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Visiting Blarney Castle, Ireland

Can kissing an ancient stone deliver the gift of gab?

Please welcome Brette Sember, travel shopper extraordinaire who has a taste for flavors around the world. Brette is the author of more than 50 books. She blogs about travel, travel shopping and food.

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Tales from Blarney’s past

First let’s get the history lesson out of the way. The story goes that Queen Elizabeth I sent the Earl of Leicester to tell Cormac McCarthy to relinquish Blarney Castle and surrounding lands to the crown. Cormac distracted the Earl with banquets and when the Earl sent the Queen a letter expressing that the land had not yet been turned over due to the distractions, she flung it down and declared it “blarney.” Other versions of the story say Cormac kissed the stone on the way to see the Queen, giving him the ability to flummox her. Thus the legend goes anyone who kisses the stone will be given the gift of gab.

fabled Blarney Castle, IrelandThe stone itself has many stories surrounding it, including claims that it’s half of the stone the first Scottish king sat on during his coronation. There are also beliefs that the stone played a part in stories in the Bible.

Kissing the Blarney Stone may be one of the most clichéd things to do in Ireland, but I wouldn’t have missed it for the world.

Camouflaged beauty of Ireland

climbing the Blarney Castle turretMy family trekked to the Blarney Stone not because we believed the stories, but because it’s something we felt we needed to do while in Ireland. A big checkmark on the travel bucket list.

Blarney Castle is located in County Cork, near the middle of southern Ireland. Like most historical places in Ireland, it’s reached by winding and twisting roads that feel as if they go nowhere in particular until suddenly you’re somewhere magnificent. The castle parking lot is tiny and doesn’t give any secrets away of what’s hidden just past the entrance.  We paid our entrance fee of 12 Euros per person and walked towards the castle, managing to bypass a big tour group. The walk to the castle meanders over a burbling stream with fish, through an open meadow and then to the castle, which is stark and imposing.

Blarney Castle’s past lives

the view from atop the castle roofBlarney Castle is an actual castle, but it’s in ruins. The walls are standing and that’s about it. A stairway has been built to give access to the turrets, which lead to the roof. Because of the number of tourists, it took us about 45 minutes to make our way to the top – with claustrophobia coming on strong inside the tight tourist-cramped turrets. Along the way, we peeked into various “rooms,” including one believed to be the lord’s daughter’s room (this room had a floor and we were permitted to enter).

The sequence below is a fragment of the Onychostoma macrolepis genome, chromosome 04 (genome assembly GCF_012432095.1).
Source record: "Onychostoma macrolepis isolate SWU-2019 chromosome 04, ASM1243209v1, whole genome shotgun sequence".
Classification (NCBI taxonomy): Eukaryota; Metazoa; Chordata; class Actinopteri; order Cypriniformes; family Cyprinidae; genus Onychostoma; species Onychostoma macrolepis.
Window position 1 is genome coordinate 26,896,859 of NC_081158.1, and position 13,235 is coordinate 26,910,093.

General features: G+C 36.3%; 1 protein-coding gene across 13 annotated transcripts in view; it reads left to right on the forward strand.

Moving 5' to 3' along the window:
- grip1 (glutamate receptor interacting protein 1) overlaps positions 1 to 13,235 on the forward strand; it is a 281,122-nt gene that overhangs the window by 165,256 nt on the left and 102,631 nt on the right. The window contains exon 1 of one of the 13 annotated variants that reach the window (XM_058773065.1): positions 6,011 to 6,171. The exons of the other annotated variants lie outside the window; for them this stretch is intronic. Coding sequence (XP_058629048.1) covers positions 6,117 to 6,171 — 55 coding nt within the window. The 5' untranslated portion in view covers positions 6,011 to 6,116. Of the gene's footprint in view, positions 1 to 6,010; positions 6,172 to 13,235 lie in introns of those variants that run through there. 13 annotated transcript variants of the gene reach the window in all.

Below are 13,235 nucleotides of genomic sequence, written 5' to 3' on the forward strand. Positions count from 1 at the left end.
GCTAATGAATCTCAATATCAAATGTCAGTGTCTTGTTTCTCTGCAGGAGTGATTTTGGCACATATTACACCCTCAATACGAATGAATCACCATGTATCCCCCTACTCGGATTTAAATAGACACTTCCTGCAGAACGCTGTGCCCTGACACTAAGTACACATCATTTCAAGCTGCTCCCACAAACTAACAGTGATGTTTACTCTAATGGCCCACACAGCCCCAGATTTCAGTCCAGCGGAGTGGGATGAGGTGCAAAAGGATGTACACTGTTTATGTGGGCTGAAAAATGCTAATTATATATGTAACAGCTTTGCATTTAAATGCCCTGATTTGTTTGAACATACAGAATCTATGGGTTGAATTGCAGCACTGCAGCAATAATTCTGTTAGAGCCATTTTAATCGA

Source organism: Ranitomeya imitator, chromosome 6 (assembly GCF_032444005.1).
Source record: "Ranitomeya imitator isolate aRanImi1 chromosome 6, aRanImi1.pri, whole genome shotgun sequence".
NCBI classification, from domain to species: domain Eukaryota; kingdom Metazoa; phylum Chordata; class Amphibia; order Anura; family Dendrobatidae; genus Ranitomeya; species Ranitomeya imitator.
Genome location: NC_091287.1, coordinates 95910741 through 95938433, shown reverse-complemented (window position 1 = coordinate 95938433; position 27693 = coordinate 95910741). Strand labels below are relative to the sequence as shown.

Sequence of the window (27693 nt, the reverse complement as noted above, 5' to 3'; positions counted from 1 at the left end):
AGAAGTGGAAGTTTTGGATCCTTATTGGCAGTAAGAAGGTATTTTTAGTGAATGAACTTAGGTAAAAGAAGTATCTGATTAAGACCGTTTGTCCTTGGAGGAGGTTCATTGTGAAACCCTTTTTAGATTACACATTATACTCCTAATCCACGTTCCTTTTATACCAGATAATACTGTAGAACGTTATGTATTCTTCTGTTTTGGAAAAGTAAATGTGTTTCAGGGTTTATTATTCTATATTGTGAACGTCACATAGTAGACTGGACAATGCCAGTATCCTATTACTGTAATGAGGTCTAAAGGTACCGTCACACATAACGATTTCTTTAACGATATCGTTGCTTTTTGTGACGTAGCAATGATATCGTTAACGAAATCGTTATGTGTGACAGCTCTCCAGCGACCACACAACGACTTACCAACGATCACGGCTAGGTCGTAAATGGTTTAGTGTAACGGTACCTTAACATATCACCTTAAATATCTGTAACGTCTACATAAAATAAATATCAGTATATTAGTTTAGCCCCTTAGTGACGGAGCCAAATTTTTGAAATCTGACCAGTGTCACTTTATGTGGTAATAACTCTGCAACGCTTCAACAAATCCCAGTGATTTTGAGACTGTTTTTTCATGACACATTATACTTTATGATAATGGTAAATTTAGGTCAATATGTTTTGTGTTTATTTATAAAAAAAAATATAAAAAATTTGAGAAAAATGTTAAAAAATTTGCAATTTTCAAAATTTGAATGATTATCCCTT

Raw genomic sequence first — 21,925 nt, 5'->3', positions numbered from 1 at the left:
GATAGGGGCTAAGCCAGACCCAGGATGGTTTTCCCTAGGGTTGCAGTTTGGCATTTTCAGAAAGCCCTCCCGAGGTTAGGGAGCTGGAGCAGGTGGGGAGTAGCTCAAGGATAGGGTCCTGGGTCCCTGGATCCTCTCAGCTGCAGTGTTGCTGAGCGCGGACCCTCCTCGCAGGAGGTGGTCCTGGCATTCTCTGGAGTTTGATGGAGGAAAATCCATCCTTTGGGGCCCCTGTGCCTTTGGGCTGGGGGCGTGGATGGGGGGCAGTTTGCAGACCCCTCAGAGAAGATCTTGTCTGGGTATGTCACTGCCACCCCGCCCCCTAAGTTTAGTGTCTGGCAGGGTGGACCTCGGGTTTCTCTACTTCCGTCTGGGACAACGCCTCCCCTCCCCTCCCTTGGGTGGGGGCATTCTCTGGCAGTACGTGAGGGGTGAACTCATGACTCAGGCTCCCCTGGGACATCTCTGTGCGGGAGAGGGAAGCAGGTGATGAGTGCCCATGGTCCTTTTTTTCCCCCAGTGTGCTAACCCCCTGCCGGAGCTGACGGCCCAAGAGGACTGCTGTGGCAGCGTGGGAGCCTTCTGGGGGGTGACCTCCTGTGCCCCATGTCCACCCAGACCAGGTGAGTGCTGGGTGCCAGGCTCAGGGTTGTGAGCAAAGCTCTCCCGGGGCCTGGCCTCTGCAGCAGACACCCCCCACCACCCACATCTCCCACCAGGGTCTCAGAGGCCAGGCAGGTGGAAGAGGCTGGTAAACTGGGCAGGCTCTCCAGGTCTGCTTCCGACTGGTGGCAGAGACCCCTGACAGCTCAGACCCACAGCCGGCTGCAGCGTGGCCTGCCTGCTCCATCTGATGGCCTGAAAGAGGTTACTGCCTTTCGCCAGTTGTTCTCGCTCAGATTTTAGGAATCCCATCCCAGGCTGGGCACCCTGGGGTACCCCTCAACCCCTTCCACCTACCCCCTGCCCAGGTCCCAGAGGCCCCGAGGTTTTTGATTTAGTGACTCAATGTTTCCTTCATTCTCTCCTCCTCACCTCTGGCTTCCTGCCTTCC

I had time to picture myself living in that grand stone building, dressed in a royal garb and sleeping in that room. The reality was likely harsher than my fantasy, but I could see how the two blur in fairytales.

Pucker up and kiss the Blarney Stone

At long last, we emerged to the top of the castle and surveyed the grounds around us. The cool, fresh air coupled with the rolling, pastoral landscape completed the fairytale setting.

The magic ends there though…

kissing the Blarney Stone and banging my noseA worn black rubber mat has been placed on the ground just in front of the stone. The stone itself is part of the outer castle wall and there’s a gap of 2-3 feet between the floor and the wall. I was told to lie on my back, grab two metal bars with my hands and let my head hang upside down in the gap between floor and wall, as I kissed the stone in this position.

There are two castle employees, one is a photographer who snaps a photo of each person kissing the stone (the photos are then sold in the gift shop) and the other is in charge of keeping the line moving quickly. I didn’t tip my head back enough and I felt a smack on my nose as I was pushed into the stone. Not the kiss I was expecting. Instead of the gift of gab, I felt like I’d been gifted with germs of the millions of other tourists who’d done the same thing.